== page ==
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Upcoming USC China Institute Events in January & February
Upcoming USC China Institute Events in January & February
1/3/2019 9:30:30 AM | 浏览:634 | 评论:0

Upcoming USC China Institute Events in January & February


Upcoming USC China Institute Events in January & February

 

Happy New Year! 新年快乐! 

read on the web | skip to the stamps

Dear Zhenying , 

 

Upcoming USC China Institute Events in January & February

What to make of this stamp? There was speculation late last summer that the depiction on one of China's new year stamps of a happy pig family with three piglets represented an early indication that China would change its policy on family size, jettisoning the two-child limit. The Wall Street Journal and CNN were among the media outlets discussing the possibility. Han Meilin, the stamp designer, said he used three piglets because it was "more aesthetically appealing." A look at the lunar new year stamp for the last year of the pig, 2007, might have dampened the speculation. It featured mom and five piglets. The policy has not changed.

 

The principal reason for the speculation on the family planning policy is that China's birth rate is falling and policymakers worry about a relative shortage of young workers. In fall 2015, China's  government relaxed controls and the following year births spiked up, but in the past two years, the number of births in China dropped. The 2018 figure is the lowest level since the famine that followed the Great Leap Forward more than fifty years ago. The same forces that have reduced birth rates elsewhere(urbanization, development, and education for women)have been at work in China. State policy is not why most families haven't rushed to have children.

 

year

millions of births

1961

11.9

2009

16.2

2016

18.5

2018

15.2

As noted, Han Meilin 韩美林, 82, created the designs for this year's Chinese stamps. He's a well-known artist and created the 1983 year of the pig stamp as well. Hong Kong-born Kam Mak 麦锦鸿, 57, illustrated the American year of the boar stamp(and its eleven predecessors in the current series). His design features a peach tree, which ordinarily blossoms in February. The stamp also features a papercut boar, from the first American lunar new year series created by Clarence Lee 李健文. Mak teaches at New York's Fashion Institute of Technology and is active in a inner city literacy program called Behind the Book. He told the Los Angeles Times, "I just want to stir their imaginations and want them to learn about other cultures, besides what they only know in their own neighborhood."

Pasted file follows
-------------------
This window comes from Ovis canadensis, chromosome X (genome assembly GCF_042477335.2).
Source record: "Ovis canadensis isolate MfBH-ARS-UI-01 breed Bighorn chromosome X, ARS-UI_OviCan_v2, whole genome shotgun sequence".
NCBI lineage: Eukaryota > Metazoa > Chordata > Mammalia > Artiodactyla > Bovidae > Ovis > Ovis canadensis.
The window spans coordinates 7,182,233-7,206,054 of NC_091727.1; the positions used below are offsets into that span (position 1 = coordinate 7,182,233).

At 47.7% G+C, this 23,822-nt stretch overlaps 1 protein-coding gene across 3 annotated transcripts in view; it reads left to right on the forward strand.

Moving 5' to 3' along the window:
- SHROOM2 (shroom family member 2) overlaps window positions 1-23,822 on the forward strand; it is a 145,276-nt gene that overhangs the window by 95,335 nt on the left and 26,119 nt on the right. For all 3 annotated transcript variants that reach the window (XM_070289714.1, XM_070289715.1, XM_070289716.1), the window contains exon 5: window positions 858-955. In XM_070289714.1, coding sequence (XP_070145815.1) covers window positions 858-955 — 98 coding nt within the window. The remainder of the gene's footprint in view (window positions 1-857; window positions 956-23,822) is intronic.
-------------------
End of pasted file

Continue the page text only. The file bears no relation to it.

Upcoming USC China Institute Events in January & February

Upcoming USC China Institute Events in January & February

Upcoming USC China Institute Events in January & February

Upcoming USC China Institute Events in January & February

(Top)Han Meilin(Xinhua)and one of China's year of the pig stamps; Han also created the Fuwa characters used at the 2008 Beijing Olympics

(Top)Kam Mak(H.Chang)with the year of the dog stamp he created for 2018; the US and some other entities prefer to use boar rather than pig

 

Pigs play a central role in the agricultural life of many places. Several have issued stamps celebrating pig raising. Two of those below are from a series China issued in 1960, highlighting anti-epidemic prevention and successful breeding. The others are from Vietnam and New Zealand.

Upcoming USC China Institute Events in January & February

Upcoming USC China Institute Events in January & February

Upcoming USC China Institute Events in January & February

Upcoming USC China Institute Events in January & February

 

The first stamps issued by a U.S. jurisdiction to celebrate the lunar new year was in the Ryukyu Islands in the 1950s. In 1971, not long before Okinawa and the other Ryukyus were returned to Japan, the government issued a year of the boar stamp. Of course, Zhu Bajie 猪八戒 or "Pig" is a key character in the classic Chinese novel, Journey to the West 西游记. Zhu Bajie's character flaws lead to all sorts of trouble. China has issued many stamps celebrating the novel and this year, Canada's lunar new year stamps feature Zhu Bajie.

Upcoming USC China Institute Events in January & February

Upcoming USC China Institute Events in January & February

Upcoming USC China Institute Events in January & February